You might wonder whether I thought to research acrylic painting techniques before I began, something that seems obviously wise now. Naively, I thought I knew all there was to know about applying acrylic paint, having had the introductory lesson at PaintNite. I know, I know – hindsight is humbling! In my defense, my art education stopped in middle school. I thought ‘good’ painting was done with either watercolor or oils, a medium off-limits to an amateur, the brush cleaning alone beyond my capacity. It hadn’t occurred to me that acrylic painting, like so many deceptively simple things, can also be complex and render beautiful scenes.

Without expectations, or skill, I set up the easel and started putting paint on canvas, intending to make a rock breakwater, something I’d struggled to master with watercolor paints. No surprise, the rocks were not a success in this painting either. But to my delight, I discovered that with acrylic painting even a dark mistake could be painted over with a lighter color, not really an option with watercolor.

New Medium, July 2018 (2nd acrylic painting)

The final result looked closer to what I considered a ‘good’ painting might look like. It wasn’t great, I knew, but it was better than I’d expected it could be and motivated me to keep playing with this new medium.

So much more to learn…

Since then I’ve made several acrylic paintings of varying quality and have recently decided to learn more about technique and application. There is a lot to learn! It’s tempting to see all the paintings I’ve made to this point as not ‘good’ through the lens of increased knowledge and experience. For example, initially more focused on color and composition, I didn’t realize visible brush strokes might add to, or detract from, a painting. Poor paint coverage is also a thing, which doesn’t affect the gestalt but really makes for a poor quality painting on the close up. This final painting (pictured at the top), my third of the medium, exemplifies both kinds of mistakes.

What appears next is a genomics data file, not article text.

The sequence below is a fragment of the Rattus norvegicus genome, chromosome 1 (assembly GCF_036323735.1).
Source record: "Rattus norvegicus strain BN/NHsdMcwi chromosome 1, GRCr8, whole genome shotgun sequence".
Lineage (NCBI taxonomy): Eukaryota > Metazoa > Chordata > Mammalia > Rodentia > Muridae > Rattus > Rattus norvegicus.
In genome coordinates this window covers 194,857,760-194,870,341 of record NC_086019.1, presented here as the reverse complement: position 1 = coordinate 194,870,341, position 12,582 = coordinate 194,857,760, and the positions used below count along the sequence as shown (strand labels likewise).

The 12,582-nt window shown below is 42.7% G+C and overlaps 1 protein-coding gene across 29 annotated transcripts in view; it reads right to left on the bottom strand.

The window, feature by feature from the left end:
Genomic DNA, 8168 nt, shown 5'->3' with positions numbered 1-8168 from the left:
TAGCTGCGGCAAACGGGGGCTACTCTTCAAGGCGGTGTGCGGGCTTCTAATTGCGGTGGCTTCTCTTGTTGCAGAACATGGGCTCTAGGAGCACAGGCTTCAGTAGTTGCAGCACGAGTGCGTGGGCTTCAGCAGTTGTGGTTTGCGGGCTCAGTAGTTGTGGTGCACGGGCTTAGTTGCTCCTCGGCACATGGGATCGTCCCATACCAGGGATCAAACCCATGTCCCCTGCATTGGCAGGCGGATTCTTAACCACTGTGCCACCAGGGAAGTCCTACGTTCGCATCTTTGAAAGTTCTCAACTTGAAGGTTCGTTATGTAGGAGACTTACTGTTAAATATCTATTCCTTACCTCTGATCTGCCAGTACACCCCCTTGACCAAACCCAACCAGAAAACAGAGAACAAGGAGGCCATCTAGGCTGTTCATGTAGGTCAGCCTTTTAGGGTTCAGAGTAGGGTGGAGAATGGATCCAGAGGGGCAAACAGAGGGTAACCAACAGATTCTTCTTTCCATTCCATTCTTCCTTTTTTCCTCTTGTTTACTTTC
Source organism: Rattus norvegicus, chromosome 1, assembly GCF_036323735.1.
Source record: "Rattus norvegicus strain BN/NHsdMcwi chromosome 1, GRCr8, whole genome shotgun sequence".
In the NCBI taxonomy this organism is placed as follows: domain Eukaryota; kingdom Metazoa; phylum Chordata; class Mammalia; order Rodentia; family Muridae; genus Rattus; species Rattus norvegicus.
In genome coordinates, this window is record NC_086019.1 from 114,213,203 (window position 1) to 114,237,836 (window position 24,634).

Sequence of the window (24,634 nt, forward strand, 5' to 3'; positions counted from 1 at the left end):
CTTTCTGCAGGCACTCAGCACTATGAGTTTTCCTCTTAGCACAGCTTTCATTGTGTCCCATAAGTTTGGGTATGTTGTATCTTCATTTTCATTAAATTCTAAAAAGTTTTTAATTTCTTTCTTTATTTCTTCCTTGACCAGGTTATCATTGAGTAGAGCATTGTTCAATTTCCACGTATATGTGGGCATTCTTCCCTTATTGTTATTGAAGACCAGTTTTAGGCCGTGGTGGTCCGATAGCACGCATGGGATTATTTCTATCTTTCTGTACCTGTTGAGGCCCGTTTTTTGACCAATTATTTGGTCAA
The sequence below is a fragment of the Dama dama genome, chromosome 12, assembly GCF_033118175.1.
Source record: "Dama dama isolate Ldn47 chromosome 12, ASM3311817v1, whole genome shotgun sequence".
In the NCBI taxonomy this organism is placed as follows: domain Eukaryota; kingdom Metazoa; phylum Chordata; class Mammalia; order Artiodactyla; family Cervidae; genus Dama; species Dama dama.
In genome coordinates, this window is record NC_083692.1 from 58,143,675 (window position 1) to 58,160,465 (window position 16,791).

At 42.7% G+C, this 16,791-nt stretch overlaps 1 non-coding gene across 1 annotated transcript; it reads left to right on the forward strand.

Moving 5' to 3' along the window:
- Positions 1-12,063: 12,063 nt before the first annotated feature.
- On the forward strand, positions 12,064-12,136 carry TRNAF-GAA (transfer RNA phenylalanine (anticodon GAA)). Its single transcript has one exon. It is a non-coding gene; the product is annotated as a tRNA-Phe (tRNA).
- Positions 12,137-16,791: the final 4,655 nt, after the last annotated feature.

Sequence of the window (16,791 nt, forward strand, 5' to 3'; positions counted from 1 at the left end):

My definition of a ‘good’ painting has shifted, and will, I suspect, continue to evolve. Still, there is something about this painting, even with the noted imperfections, that keeps me from painting over it. Even that PaintNite painting was beloved by at least one person and was therefore valuable, if primitive in other ways. These paintings remind me that while we can evolve in technique and knowledge, we can also appreciate and honor where we’ve been. We can define ‘good’ broadly.

In other news, although I’ve thus far managed to talk my husband out of the need for an artist’s costume, he occasionally still wonders aloud, “Wouldn’t you like a beret?” Maybe someday I’ll decide that would be a ‘good’ look for me.

©Amanda Reilly Sayer 2019

About Amanda Reilly Sayer

My creative expression is fairly diverse, but I think there is a consistent thread which ultimately examines and encourages personal and artistic growth. The engagement with different art forms keeps me interested and in evolution. I hope my efforts will be meaningful for you too.

At least sometimes, I think we progress by stepping back and looking through different lenses. The contrast between different forms helps me do that, ever challenging me to see beyond the known. Watercolor encourages me to think about layers and transparency, which makes for some interesting effects when applied to acrylic paintings. Photography helps me focus on composition and light. Poetry trains me to be succinct and thoughtful about word choice.

There is always a risk of doing too much, of diluting quality. I may yet specialize. But for now, I’ll continue to aim for progression in process, to work towards ever better results. I hope you’ll join me!

Connect to Amanda

Website: https://amandaart.poetry.blog/about-me-2/
Artwork: